I am quoted in a Robert H. Smith School of Business (University of Maryland) article on Warren Buffett’s comments at the Berkshire Hathaway annual meeting on health care and corporate taxes:
Health insurance – not the U.S. tax code – is “crippling our business around the world,” Warren Buffett said during Berkshire Hathaway’s annual shareholder meeting on May 6, 2017, in Omaha.
In what New York Times columnist Andrew Ross Sorkin described as a “blunt” and “implicit rebuke” of his fellow chief executives, Berkshire Chairman Buffett said business leaders would be smart to shift their focus away from their tax bills and toward health care costs, which have been rising at an alarming rate, devouring profits. He blasted the recently passed U.S. House bill to repeal and replace Obamacare, and touted the broad benefits of a single-payer or universal type of health coverage for all U.S. citizens, perhaps with an opt-out provision that would allow the wealthy to choose a more bespoke plan.
Clinical Professor of Finance David Kass at the University of Maryland’s Robert H. Smith School of Business attended the Berkshire meeting, along with faculty colleagues Elinda Kiss and Julie Pavlovsky, and 10 Smith finance students. The annual meeting is an annual tradition for Kass, who has taken students to the “Woodstock of Capitalism” for the past 10 years.
Buffett told the crowd last weekend in Omaha that the healthcare overhaul bill provides a big tax cut for those who earn more than $250,000 per year from capital gains and would result in a 17 percent tax cut for him – roughly $680,000 of the $4 million in taxes that he paid in 2016.
Corporate taxes, he said, have declined over the past 50 years to 2 percent of gross domestic product, from 4 percent.
Berkshire Vice Chairman Charlie Munger referred to the overutilization of medical services for people he described as “almost dead,” Kass said. Munger gave an example of a Texas hospital where, he said, surgeons provide heart surgery to healthy patients. The outcomes of these surgeries are typically good, Munger explained, since the patients didn’t need heart procedures to begin with.
“Meanwhile,” Kass adds, “American corporations are disadvantaged by the statutory U.S. corporate tax rate of 35 percent, which is about double that of the likes of Germany, Britain and Canada. Furthermore, the inability of U.S. corporations to bring back profits earned abroad, without being subject to higher tax rates than our trading partners, puts the U.S. at a major disadvantage. Corporate tax reform, subsequently, is likely to play a major role in stimulating the economy to grow faster than its recent 2 percent rate.”
Kass is a former health economist for the Federal Government (Federal Trade Commission, General Accounting Office, Department of Defense and Bureau of Economic Analysis) and has closely followed Buffett’s investments and philosophy for more than 35 years. He weighs in on Buffett’s views on the healthcare and tax overhaul issues facing U.S. companies.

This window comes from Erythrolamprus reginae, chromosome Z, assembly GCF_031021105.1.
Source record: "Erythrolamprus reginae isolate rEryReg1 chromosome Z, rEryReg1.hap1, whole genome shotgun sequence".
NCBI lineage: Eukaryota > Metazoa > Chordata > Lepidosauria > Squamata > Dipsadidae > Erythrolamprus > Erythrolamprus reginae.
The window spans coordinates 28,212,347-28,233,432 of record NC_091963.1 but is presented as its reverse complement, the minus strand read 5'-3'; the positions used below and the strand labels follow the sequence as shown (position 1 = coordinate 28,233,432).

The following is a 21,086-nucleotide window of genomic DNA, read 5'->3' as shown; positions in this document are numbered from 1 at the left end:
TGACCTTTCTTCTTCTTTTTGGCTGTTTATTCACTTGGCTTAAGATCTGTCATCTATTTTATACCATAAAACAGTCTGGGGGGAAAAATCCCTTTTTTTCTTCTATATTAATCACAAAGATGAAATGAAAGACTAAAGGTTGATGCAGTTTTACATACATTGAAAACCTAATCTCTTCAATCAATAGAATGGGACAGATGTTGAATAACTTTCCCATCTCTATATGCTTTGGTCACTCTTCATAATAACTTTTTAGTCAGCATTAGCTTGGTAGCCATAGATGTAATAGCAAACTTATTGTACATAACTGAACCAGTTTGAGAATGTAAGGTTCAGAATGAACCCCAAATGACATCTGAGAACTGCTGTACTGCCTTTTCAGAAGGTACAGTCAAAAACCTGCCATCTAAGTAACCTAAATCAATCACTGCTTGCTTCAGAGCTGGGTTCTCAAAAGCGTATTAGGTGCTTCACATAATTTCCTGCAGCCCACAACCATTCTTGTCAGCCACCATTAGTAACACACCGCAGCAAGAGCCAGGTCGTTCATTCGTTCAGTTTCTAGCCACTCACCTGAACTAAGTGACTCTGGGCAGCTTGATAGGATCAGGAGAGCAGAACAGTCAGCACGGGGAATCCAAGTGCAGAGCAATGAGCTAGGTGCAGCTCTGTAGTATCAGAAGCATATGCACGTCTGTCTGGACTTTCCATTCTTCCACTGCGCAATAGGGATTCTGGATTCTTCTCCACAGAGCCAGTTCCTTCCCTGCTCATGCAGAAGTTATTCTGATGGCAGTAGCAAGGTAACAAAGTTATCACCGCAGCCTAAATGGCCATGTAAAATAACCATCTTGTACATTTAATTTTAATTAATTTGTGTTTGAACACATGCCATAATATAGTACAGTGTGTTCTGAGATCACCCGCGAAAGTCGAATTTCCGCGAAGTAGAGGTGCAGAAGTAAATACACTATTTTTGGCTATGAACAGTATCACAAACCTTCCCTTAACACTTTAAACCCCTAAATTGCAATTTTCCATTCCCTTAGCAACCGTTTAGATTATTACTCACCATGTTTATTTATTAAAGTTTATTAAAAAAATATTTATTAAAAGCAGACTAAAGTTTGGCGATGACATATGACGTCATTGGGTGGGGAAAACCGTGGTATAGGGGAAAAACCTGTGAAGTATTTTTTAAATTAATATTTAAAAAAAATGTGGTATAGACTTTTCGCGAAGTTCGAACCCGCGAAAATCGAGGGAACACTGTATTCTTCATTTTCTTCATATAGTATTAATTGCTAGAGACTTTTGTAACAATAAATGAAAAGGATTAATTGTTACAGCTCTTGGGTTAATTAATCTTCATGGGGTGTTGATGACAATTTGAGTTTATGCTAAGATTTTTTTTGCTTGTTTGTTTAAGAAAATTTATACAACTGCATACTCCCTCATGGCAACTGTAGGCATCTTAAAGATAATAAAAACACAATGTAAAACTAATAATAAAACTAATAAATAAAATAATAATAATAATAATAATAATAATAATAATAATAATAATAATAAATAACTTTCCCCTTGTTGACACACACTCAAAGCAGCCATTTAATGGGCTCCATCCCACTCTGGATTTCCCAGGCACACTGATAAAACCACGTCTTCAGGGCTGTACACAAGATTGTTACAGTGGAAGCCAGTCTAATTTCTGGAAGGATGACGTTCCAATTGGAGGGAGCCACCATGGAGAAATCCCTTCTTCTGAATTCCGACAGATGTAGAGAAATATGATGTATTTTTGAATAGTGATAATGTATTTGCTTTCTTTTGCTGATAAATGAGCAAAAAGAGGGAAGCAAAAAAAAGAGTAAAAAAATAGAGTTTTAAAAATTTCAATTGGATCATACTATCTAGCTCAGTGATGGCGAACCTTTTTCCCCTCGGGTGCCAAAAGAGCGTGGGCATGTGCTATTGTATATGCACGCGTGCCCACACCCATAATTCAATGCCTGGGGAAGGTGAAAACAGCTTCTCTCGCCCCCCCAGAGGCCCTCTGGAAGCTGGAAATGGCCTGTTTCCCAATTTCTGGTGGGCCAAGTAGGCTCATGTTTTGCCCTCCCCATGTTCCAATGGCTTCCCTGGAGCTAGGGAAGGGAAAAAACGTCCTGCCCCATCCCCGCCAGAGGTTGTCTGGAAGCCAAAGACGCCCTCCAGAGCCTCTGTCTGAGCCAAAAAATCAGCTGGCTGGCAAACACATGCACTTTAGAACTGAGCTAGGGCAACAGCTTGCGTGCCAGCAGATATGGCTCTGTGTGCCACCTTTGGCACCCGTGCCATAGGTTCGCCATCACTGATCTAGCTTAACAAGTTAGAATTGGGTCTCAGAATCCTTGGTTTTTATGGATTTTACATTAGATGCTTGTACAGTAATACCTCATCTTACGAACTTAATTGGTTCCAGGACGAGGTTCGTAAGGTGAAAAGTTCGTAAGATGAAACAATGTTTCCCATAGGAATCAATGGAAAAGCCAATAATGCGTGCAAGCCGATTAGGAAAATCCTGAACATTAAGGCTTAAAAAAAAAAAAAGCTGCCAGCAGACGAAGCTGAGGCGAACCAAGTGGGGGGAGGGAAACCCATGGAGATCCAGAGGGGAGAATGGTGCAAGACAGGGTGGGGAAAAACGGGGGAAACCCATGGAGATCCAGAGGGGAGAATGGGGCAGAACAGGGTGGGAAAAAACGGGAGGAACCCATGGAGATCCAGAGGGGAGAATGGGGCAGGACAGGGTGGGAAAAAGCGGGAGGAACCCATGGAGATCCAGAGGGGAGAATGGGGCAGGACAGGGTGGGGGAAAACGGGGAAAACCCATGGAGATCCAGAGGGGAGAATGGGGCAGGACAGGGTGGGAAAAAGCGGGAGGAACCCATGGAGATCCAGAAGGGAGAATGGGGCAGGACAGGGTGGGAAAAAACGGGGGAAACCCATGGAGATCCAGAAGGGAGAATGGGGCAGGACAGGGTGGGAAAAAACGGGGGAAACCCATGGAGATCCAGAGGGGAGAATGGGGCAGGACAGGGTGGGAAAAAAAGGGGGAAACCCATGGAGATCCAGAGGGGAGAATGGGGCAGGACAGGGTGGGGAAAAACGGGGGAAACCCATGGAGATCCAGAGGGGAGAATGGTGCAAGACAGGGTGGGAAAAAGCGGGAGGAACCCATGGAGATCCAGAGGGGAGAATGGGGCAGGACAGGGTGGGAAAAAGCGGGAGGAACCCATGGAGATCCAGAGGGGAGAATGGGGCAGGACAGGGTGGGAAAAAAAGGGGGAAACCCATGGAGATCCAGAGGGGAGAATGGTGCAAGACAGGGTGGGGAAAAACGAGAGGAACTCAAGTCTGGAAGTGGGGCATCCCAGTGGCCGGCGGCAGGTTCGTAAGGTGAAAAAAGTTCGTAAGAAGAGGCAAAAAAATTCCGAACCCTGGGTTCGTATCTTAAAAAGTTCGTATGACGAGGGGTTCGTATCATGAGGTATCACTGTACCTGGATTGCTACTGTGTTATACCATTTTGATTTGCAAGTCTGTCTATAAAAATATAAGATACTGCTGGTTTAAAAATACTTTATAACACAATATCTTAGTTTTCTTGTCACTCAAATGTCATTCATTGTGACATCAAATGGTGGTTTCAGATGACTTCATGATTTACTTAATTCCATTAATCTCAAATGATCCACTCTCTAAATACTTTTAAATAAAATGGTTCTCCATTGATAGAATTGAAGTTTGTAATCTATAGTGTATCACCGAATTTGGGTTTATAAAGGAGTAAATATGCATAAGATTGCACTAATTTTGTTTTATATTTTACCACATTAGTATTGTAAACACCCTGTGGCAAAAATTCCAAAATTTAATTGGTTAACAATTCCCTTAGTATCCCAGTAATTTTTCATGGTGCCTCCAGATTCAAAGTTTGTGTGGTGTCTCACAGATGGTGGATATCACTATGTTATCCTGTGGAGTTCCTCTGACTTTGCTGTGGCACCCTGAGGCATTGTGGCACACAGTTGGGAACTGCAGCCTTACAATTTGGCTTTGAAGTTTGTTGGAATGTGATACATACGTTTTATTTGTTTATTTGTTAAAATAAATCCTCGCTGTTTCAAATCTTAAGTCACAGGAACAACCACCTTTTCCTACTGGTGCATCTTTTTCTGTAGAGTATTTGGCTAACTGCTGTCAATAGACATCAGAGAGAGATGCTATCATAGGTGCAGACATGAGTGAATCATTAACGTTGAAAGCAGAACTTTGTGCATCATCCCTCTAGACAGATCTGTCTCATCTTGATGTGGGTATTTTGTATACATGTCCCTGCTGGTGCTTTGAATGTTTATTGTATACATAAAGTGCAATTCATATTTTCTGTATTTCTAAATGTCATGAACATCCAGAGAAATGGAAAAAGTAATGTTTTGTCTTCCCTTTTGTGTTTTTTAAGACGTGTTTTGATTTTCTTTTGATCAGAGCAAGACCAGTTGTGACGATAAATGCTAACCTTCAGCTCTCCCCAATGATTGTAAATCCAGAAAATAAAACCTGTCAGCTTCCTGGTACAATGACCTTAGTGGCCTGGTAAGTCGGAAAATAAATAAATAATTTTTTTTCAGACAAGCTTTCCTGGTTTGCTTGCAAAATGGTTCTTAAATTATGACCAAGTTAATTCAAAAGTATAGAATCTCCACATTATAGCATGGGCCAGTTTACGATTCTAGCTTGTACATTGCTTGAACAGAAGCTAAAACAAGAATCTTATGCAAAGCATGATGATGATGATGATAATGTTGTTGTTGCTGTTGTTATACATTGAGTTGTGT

The tradition of U.S. corporations providing health insurance, tax free, to employees originated with World War II-era wage and price controls, Kass says. Companies at the time circumvented controls to compete for workers by offering health insurance. “The Affordable Care Act (ACA), requiring large employers to provide health insurance, continued this tradition,” Kass says.
“Healthcare may be judged in terms of cost, quality and access,” he adds.
“A major reason for the sharp increases in U.S. healthcare costs is the predominant fee-for-service model. The more that is provided, the greater the provider’s income will be. This provides a clear incentive for the over-provision of services to patients.”
“With respect to quality,” Kass says, “technology and research have produced much higher quality of care today than in the past.”
Some of the services, he acknowledges, come with a high price tag, such as medical resonance imaging (MRI). But those services are “very beneficial to patients and have helped to significantly increase life expectancy,” he adds. “Access has also substantially improved through the 1965 introduction of Medicare, along with Medicaid and the ACA. This, too, adds to total cost. But these additional costs have resulted in substantial benefits to society in terms of life expectancy and quality of life.”
“The ACA has its problems, which need to be addressed,” Kass says. “Providers need to be discouraged from offering unnecessary services. However, access to both preventive and necessary care should not be reduced. Healthcare research and technological improvements should continue to be encouraged.”
However, Kass adds, corporate taxes and healthcare are “two separate issues and should not be conflated. They are both very important and need to be addressed.”